U.S. anticipates Mosul offensive with 25,000 Iraqi troops
The U.S. and Iraq are planning a spring offensive to retake the city of Mosul that will require 20,000 to 25,000 Iraqi troops to defeat 1,000 to 2,000 Islamic State fighters, according to an official from U.S. Central Command.
The main attack force of five Iraqi army brigades will need to be trained first by U.S. advisers, said the official, who spoke on condition of anonymity at a briefing Thursday to discuss military operations. The U.S. hasn’t ruled out delaying the offensive from a planned start in April or May if more time is required for training, most of which has yet to begin, the official said.
The battle for Mosul, Iraq’s second-largest city, would be the first major test for Iraqi forces since many fled as Islamic State extremists swept across northern Iraq last year to create their self-styled caliphate, or religious state.
Asked what’s changed since then, White House press secretary Josh Earnest said Friday that “the principal reason why we saw some weakness in the Iraqi security forces last year is that there was not a central government that could succeeded in unifying that country.”
Now, Earnest said on MSNBC, “there is a new central government in place” and “we are confident that, backed by American military air- power, they will be more effective on the battlefield.”
While some Iraqi officials pushed for an earlier offensive in Mosul, the U.S. has resisted such pleas, saying more time is needed for training.
There already has been public speculation about a possible Iraqi offensive this spring. The Central Command official offered details on the size of a force required to recapture Mosul, which Islamic State seized in June.
Providing specific information about a forthcoming military operation is unusual. When the official was asked why he was disclosing troop details, he said his briefing was intended to describe the commitment of Iraqi forces to the battle against the extremists.
Some U.S. defense and intelligence officials remain skeptical that a large Iraqi force can be ready and equipped for such a challenging mission in the next few months, raising questions about whether the briefing may have been intended in part to foster the impression that the Islamic State has lost the initiative and is now on the defensive.
Iraq has identified the units needed for a Mosul offensive, said the official from the Central Command, which oversees U.S. military operations in the Middle East.
The force will include five Iraqi army brigades, three smaller brigades serving as a reserve force, three brigades from the Kurdish Peshmerga military, a local force of police and tribal fighters, and some counterterrorism forces, the official said.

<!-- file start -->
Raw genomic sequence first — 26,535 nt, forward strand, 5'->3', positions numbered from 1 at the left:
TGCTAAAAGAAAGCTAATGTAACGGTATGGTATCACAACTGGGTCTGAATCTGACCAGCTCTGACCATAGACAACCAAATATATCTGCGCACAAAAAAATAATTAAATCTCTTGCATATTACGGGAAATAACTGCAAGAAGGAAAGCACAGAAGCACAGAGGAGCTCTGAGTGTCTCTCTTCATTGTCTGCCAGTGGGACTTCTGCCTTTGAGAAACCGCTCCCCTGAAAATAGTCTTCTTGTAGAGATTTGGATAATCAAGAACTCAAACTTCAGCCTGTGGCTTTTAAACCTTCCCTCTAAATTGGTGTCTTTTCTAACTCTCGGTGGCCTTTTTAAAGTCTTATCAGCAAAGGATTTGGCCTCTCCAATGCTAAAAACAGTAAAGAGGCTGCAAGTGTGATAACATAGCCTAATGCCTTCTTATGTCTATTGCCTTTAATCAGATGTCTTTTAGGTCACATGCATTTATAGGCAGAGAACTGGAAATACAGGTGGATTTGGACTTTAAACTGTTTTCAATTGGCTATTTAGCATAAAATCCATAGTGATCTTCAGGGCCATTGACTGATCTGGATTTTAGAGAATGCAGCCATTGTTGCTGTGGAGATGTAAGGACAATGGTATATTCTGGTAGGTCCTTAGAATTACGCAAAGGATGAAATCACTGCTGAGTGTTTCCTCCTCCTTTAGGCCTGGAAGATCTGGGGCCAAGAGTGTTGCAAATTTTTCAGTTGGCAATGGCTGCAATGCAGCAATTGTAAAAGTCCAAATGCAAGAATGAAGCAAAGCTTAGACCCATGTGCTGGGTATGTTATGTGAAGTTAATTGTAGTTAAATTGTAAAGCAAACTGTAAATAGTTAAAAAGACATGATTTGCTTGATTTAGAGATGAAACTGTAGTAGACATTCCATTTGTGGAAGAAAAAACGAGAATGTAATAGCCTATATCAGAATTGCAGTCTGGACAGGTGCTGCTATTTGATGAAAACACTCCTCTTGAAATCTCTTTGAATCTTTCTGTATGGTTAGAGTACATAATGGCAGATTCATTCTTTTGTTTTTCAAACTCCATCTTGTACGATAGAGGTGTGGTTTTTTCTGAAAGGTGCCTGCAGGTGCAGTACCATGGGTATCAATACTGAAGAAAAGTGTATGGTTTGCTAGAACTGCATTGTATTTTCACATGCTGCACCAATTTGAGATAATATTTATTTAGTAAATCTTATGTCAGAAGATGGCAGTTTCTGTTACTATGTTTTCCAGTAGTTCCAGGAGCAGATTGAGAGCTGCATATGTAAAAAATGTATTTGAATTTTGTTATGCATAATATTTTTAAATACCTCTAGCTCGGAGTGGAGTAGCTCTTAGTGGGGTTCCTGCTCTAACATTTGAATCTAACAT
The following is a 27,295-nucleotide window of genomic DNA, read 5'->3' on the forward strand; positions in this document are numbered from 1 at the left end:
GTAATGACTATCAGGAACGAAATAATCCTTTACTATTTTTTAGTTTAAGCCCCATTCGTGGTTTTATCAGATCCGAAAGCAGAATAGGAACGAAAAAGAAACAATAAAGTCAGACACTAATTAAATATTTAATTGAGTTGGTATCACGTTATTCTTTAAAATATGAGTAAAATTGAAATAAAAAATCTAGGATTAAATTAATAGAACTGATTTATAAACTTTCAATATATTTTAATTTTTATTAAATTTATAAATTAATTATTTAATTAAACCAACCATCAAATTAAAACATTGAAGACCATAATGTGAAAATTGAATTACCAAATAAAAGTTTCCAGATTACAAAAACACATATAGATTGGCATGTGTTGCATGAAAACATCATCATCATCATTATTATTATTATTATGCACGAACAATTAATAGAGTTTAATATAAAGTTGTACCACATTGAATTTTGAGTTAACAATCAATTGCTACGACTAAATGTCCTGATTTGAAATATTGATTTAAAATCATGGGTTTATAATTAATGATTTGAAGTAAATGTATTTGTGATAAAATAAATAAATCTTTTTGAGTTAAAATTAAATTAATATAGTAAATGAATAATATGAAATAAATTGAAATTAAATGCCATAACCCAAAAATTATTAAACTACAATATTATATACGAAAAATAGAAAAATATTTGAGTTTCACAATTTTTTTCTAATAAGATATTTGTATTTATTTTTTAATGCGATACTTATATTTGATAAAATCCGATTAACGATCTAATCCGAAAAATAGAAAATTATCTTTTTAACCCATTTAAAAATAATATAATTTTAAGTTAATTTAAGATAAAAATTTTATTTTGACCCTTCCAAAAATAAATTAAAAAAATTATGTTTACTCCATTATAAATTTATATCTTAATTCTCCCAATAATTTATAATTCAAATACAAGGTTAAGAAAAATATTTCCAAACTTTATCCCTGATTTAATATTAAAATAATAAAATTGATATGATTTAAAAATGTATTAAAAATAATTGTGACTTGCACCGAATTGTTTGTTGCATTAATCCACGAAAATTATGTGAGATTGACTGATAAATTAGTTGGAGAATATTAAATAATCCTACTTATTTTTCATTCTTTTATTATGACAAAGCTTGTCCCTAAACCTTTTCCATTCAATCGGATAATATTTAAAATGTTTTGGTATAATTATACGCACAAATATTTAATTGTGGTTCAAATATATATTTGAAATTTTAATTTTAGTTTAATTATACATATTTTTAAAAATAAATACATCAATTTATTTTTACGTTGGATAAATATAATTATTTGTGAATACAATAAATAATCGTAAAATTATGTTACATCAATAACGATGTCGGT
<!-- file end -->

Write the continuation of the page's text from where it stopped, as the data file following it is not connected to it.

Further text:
House-to-house fighting may be required to oust the Islamic State fighters from Mosul, downplaying the effects of the U.S. and allied air strikes that can be provided in a more open country.
Kurdish forces so far have been reluctant to operate in territory outside the region in northern Iraq that they aspire to include in an eventual independent state. While Shiite militias backed by Iran have shouldered some of the battle against the Sunni extremists of the Islamic State; they may not be as welcome in Mosul, a major Sunni population center.
The U.S. is considering offering a range of back- ing for the offensive, such as air support, intelligence and logistics, the official said. The military also hasn’t ruled out deploying a small number of U.S. troops on the ground to find targets and call in air strikes.
While President Barack Obama has pledged that U.S. forces won’t become embroiled in ground combat in Iraq, he asked the Congress this month to approve an authorization for use of military force, or AUMF, that he said would permit ground missions. These include serving as spotters for strikes, using special operations forces to target the Islamic State leaders, collecting intelligence and conducting rescue operations.
The U.S. and the allies have established five sites in the region to train Iraqi forces. About 3,200 forces are now in training and almost 2,000 have been graduated, the official said.
The coalition forces have conducted about 2,500 air strikes against the Islamic State since August, roughly equally divided between Iraq and Syria, the official said.